I know both words share the same meaning and pronunciation, but I wonder about their comparative usage in modern English.

  • 1
    Or as I like to call it, 'the slammer' ;-)
    – user91124
    Sep 11, 2014 at 13:37

4 Answers 4


Google Ngram Viewer (for the "British English" corpus) shows that gaol was more popular than jail until the mid-19th century, that the two words were used with broadly similar frequency from then until the mid-20th century, and that now jail is the most common spelling.

However, if you look at the actual citations you'll see that recent uses of gaol are largely in historical contexts (for example, historical studies of gaol records, or reprints of works like The Ballad of Reading Gaol) so that Ngram Viewer underestimates the modern dominance of jail.

  • 6
    +1 for making the point that even such recent citations as do exist would mainly be historical references anyway. You'd virtually never rarely see "gaol" in a newspaper today, for example. Jan 19, 2013 at 22:53
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    It's worth adding, that some prisons in Britain and Ireland have "gaol" in their name, and if they are not still in use, are much more likely to be called by that name than re-spelling it to jail. Kilmainham Gaol for example, would almost never be called "Kilmainham Jail". Those in current use are mostly renamed by the British or Irish government though. Reading Gaol, as mentioned in the answer is now HM Prison Reading, while as an Irish example Mountjoy Gaol is now Mountjoy Prison.
    – Jon Hanna
    Jan 19, 2013 at 23:24
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    Actually, for that matter, it's perhaps worth pointing out that the distinction between "prison" and "jail" that exists in the US doesn't in the UK (and nor in Ireland), where the words were once used more of less synonymously, and now prison is the only term used officially.
    – Jon Hanna
    Jan 19, 2013 at 23:34
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    @tchrist I could be wrong of course, but I suspect that's another Fry-ism. People remanded in custody are put in the same places, which officially are called prisons. Jail and gaol are indeed still used in unofficial speech for prisons, and sometimes also for police custody. There's a tendency to use jail more often for remand prisoners, but there's no consensus. Historically, jail/goal was used, but then it definitely included prisons, and sometimes debtors' prison. The above is true for Ireland too, except with the term "garda custody" instead of "police custody".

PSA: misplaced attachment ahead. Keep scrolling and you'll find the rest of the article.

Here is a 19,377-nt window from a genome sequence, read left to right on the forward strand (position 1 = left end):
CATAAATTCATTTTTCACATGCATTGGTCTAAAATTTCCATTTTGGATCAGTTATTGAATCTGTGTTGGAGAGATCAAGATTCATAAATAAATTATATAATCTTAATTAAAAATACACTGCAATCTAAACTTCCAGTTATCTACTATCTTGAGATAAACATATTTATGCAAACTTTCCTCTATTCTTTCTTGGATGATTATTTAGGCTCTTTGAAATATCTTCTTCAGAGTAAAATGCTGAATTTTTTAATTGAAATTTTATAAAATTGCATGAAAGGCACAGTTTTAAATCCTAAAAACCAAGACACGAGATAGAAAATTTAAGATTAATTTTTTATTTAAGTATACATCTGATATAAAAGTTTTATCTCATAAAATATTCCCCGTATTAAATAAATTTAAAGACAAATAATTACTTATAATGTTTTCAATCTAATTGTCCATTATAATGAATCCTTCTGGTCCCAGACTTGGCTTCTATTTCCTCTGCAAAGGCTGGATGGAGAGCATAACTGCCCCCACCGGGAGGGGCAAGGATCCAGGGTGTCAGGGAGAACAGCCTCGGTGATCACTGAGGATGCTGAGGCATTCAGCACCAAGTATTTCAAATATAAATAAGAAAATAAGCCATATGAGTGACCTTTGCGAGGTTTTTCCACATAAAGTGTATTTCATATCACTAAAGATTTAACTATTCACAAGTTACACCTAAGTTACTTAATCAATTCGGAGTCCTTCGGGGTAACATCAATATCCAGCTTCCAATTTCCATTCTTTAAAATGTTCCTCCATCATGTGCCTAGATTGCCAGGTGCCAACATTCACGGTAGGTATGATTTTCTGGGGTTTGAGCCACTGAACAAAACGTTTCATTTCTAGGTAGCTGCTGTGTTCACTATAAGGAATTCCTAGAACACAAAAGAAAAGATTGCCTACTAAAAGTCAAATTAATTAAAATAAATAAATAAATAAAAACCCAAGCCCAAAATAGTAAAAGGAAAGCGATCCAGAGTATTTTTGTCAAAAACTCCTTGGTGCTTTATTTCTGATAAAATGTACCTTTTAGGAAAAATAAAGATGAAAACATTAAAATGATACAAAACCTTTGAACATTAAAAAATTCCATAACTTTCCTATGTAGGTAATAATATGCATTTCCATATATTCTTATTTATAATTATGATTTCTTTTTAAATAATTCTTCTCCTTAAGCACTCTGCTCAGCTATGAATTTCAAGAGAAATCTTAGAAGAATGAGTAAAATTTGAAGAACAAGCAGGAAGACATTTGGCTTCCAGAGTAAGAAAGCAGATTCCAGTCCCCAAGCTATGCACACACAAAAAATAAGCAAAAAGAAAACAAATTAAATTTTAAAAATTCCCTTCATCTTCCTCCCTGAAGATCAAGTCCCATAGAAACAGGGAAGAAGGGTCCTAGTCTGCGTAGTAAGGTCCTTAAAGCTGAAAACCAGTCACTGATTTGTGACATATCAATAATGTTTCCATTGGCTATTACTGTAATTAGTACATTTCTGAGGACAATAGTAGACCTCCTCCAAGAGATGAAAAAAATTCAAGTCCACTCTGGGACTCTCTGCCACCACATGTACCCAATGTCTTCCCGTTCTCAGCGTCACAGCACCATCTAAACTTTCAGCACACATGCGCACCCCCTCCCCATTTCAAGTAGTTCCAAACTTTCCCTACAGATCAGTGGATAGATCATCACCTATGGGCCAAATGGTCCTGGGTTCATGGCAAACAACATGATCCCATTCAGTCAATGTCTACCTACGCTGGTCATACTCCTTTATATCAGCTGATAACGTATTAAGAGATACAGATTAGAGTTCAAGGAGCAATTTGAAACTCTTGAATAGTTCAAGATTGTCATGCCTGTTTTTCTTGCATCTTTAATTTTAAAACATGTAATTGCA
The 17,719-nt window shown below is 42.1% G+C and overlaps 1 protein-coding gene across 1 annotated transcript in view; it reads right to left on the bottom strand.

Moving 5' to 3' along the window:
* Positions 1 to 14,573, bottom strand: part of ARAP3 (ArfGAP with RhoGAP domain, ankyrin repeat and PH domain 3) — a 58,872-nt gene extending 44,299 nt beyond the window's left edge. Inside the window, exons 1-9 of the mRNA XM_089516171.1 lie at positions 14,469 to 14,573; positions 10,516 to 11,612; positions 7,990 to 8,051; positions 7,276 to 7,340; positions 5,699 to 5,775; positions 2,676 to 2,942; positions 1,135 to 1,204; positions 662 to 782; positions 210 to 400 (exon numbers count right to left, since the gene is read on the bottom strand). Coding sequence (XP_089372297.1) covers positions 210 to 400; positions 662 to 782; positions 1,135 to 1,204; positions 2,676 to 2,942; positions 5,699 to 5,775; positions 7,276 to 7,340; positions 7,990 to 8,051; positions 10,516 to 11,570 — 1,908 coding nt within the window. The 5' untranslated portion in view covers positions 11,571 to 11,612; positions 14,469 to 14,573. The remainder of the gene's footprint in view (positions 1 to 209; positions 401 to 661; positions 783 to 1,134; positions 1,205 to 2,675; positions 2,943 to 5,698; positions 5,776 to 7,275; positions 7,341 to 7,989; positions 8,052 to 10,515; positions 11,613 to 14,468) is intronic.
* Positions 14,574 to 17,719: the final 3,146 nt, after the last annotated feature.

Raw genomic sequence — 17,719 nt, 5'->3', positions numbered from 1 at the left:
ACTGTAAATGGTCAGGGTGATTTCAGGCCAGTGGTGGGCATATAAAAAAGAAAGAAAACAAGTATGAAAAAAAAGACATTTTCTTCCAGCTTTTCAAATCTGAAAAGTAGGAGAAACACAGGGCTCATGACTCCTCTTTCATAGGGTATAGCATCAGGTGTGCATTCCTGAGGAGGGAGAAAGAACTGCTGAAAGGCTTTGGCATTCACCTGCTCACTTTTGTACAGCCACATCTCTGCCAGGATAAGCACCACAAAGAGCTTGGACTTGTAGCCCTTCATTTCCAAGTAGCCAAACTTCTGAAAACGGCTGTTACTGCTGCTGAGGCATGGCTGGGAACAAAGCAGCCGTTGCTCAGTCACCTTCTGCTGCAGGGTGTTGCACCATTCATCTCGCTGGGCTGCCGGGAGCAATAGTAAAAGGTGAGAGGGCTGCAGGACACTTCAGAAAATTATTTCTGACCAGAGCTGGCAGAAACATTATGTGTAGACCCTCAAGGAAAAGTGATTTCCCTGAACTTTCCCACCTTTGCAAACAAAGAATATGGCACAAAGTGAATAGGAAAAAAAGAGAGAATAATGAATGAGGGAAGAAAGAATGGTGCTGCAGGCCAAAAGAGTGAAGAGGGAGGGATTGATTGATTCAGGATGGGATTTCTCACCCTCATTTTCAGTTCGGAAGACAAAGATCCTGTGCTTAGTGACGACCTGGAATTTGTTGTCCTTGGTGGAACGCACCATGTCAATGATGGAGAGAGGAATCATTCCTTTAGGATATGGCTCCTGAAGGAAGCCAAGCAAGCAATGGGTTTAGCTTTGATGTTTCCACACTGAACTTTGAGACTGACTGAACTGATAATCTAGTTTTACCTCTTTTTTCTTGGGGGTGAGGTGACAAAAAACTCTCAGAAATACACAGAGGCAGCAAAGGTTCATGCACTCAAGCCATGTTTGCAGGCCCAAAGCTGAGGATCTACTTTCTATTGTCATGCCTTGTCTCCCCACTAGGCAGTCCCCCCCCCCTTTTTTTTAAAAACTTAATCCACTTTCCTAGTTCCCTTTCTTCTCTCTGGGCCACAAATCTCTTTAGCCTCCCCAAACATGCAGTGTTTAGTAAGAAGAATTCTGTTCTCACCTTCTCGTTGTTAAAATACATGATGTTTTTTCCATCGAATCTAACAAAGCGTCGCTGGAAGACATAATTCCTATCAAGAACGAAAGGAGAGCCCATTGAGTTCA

– Jon Hanna
    Jan 20, 2013 at 2:23
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    The British National Corpus shows a preference in contemporary British English for jail by nearly 5 to 1. Treat with suspicion anything that Stephen Fry says about language. Better still, ignore it. The OED defines jail/gaol as 'a place or building for the confinement of persons accused or convicted of a crime or offence; a prison.' Jan 20, 2013 at 8:44

I am an official court reporter whose job it is to transcribe court cases from the Crown Court. I always use the word gaol and NEVER jail as Jail is the American spelling and for the life of me I do not see why English has to be corrupted by their spellings.

  • 2
    I don't even know how to respond to this, but I love it! Corrupting the language we are, indeed!
    – Mike
    Apr 28, 2014 at 19:37
  • "Jail" improves on "Gaol", so think of the American spelling as an evolution rather than a corruption. "G" has an ambiguous sound, and "Jail" rhymes with "sail" and "tail".
    – Jon
    May 16, 2019 at 9:01

It might be interesting to know that the British spelling shows the French origin of the word; gaol is derived from French la geôle. I would not say the American spelling is a corruption, it is a logic simplification of a very difficult spelling and renders the pronunciation. That may be the cause that jail is slowly gaining ground over the historical, but difficult spelling gaol.


British don't really use the word jail, jailed for 20 years can be used in text or news paper but to be sent to jail is a rare thing to say in the UK

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